Dr. Tural's health blog

Suprascapular Nerve Radiofrequency Ablation: An Effective Solution for Chronic Shoulder Pain

 Chronic shoulder pain can have a significant impact on your quality of life, making even simple tasks difficult. Fortunately, there are several pain management techniques available to help alleviate this discomfort. Radiofrequency ablation (RFA) of the suprascapular nerve is a minimally invasive procedure that is gaining popularity as an effective treatment for chronic shoulder pain.

What is suprascapular nerve radiofrequency ablation?

Suprascapular nerve radiofrequency ablation is a minimally invasive intervention to treat chronic shoulder pain by interrupting pain signals from the suprascapular nerve. The suprascapular nerve provides sensory and motor function to the shoulder joint. In cases of chronic shoulder pain, such as osteoarthritis, rotator cuff injury or adhesive capsulitis, the nerve can become a source of persistent discomfort. RF ablation disrupts the nerve’s ability to transmit pain signals, offering relief to patients.

Suprascapular nerve radiofrequency ablation for chronic shoulder pain

Indications for suprascapular nerve RF ablation

Suprascapular nerve radiofrequency ablation is indicated for patients with chronic shoulder pain that has not responded to conservative treatments such as physiotherapy, medications and corticosteroid injections. It is often used to treat conditions such as rotator cuff tears, adhesive capsulitis and osteoarthritis. Other conditions such as bursitis, tendonitis and post-surgical pain that do not respond to conventional treatment may also benefit from this procedure.


Suprascapular nerve radiofrequency ablation is a safe and effective procedure for patients with chronic shoulder pain. However, it is contraindicated in patients with active infection, bleeding disorders, allergy to local anaesthetics, and pregnancy. It should also be avoided in patients who are unable to cooperate during the procedure and in those with severe neurological deficits or weakness in the supraspinatus or infraspinatus muscles, as there is a theoretical risk of weakness in these muscles after the procedure.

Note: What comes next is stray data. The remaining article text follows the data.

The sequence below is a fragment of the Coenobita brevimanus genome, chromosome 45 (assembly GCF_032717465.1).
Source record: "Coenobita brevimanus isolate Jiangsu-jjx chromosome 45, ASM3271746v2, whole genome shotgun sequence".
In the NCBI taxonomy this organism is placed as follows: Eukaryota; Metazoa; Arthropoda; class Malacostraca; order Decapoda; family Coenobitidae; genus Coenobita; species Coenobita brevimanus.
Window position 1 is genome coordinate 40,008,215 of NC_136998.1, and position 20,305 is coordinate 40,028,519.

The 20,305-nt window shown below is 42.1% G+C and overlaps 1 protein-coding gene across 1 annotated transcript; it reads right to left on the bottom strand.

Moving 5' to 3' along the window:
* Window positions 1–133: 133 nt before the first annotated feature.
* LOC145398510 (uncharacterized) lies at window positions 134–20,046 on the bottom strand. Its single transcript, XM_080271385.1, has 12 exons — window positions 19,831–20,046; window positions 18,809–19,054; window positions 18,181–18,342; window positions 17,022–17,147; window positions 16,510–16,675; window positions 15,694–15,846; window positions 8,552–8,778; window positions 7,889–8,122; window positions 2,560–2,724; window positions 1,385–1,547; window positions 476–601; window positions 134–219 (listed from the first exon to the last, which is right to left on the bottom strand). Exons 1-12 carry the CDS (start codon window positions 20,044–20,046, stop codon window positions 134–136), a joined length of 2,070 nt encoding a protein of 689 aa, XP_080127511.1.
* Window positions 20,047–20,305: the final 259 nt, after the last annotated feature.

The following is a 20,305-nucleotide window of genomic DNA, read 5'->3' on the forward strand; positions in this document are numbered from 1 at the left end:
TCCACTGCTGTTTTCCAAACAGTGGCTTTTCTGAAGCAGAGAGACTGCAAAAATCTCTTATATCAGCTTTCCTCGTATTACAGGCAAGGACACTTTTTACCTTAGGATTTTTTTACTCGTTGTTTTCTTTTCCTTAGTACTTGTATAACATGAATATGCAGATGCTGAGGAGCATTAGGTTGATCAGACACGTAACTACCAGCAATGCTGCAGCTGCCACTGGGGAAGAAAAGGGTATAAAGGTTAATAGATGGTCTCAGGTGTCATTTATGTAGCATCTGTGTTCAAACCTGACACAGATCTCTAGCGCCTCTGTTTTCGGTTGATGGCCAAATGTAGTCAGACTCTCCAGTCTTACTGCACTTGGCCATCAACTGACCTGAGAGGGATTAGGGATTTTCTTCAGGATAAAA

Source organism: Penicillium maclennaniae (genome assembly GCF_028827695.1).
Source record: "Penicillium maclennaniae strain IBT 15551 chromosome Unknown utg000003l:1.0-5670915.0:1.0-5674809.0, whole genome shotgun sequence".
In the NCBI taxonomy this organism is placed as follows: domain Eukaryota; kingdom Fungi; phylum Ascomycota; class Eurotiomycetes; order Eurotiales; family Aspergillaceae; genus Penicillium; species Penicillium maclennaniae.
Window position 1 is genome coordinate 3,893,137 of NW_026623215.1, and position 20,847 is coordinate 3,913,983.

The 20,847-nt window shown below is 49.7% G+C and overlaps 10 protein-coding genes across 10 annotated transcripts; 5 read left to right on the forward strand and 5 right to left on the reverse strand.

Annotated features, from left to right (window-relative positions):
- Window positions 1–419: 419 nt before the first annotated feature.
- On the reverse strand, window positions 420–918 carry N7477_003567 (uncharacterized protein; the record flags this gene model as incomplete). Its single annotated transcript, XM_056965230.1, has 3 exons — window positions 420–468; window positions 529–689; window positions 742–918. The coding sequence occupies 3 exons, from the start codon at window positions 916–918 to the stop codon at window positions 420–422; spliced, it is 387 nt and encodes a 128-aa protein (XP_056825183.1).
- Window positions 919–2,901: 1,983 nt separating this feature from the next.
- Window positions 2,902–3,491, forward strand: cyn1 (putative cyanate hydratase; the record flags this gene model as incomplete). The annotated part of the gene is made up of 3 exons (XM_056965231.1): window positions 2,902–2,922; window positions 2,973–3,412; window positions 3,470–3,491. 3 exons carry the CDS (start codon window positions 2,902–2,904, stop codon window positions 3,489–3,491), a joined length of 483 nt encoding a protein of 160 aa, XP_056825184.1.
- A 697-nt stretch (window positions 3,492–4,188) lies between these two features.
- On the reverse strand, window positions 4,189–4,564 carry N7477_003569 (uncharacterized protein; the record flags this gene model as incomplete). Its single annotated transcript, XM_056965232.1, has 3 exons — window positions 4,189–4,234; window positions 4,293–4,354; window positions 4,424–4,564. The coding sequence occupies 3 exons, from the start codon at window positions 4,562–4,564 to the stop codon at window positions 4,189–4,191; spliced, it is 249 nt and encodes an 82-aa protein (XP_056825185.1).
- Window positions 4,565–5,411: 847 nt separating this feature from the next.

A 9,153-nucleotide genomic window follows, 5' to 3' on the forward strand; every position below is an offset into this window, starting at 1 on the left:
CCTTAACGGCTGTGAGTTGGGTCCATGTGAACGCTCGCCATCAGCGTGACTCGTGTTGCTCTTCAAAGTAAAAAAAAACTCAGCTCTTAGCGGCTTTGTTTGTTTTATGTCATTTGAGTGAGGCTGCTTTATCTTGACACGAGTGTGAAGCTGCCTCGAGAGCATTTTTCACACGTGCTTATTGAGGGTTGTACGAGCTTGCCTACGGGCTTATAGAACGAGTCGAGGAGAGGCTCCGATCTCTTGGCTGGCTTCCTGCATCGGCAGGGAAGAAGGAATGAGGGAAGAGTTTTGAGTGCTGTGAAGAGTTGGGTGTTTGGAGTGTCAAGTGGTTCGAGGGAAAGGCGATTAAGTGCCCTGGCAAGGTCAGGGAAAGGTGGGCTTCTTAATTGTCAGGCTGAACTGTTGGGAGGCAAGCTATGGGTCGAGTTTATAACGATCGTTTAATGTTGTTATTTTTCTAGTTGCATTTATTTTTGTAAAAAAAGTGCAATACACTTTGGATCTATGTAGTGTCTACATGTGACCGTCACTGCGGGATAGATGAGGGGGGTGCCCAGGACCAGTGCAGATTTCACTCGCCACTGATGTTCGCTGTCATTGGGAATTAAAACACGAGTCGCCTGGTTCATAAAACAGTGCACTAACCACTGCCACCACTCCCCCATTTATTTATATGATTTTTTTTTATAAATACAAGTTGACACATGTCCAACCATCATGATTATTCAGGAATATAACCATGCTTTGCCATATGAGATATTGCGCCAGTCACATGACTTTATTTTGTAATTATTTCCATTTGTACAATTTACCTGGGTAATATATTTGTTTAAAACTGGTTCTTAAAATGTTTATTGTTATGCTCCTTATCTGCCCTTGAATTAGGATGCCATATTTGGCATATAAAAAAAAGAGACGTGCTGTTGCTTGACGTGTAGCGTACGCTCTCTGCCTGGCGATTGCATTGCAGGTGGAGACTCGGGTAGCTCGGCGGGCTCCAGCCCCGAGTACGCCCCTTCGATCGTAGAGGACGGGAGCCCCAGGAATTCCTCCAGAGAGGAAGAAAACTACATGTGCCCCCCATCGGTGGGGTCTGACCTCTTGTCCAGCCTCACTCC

How is it performed?

Diagnostic nerve blocks

Before the radiofrequency ablation procedure, diagnostic nerve blocks are performed to confirm that the suprascapular nerve is the source of the patient’s pain. During this procedure, the nerves thought to be causing the pain are temporarily blocked or numbed. This is to determine and confirm that these nerves are responsible for the pain. This relief should only last for about 5-8 hours.

Suprascapular nerve radiofrequency ablation is usually an outpatient procedure performed by an interventional pain specialist. Here is an overview of the procedure:


The patient is positioned comfortably and the procedure area is cleaned and sterilised.

Local anaesthetic

A local anaesthetic is administered to numb the area around the injection site, ensuring patient comfort throughout the procedure.

Guided needle placement

Under fluoroscopic or ultrasound guidance, a specialised radiofrequency needle is inserted near the suprascapular nerve. The fluoroscope or ultrasound helps the physician visualise the placement of the needle in real time.

Radiofrequency ablation

Once the needle is correctly positioned, radiofrequency energy is delivered through the needle, generating heat that deactivates the nerve. This disrupts the nerve’s ability to transmit pain signals.

Post-procedure monitoring

After the procedure, patients are monitored for a short period to ensure there are no immediate complications or adverse reactions.

Complications of suprascapular nerve RF ablation

Complications associated with radiofrequency ablation of the suprascapular nerve are rare, but may include minor bleeding, infection, damage to nearby nerves, temporary pain or discomfort, allergic reactions, and weakness in the supraspinatus or infraspinatus muscles after the procedure.

Follow-up after the procedure

Usually, patients are discharged the same day as the procedure and can resume normal activities within a few days. Pain relief may take several weeks to become noticeable, and patients may require additional treatments in the future. Follow-up appointments with the treating physician are recommended to monitor the patient’s progress and ensure that there are no complications.

Suprascapular nerve radiofrequency ablation is a valuable option for patients suffering from chronic shoulder pain when conservative treatments have proven ineffective. This minimally invasive procedure can provide significant relief, improve quality of life and improve overall shoulder function. However, it is important for patients to consult with a healthcare professional to determine if they are a suitable candidate for this procedure and to receive personalised advice about the potential benefits and risks.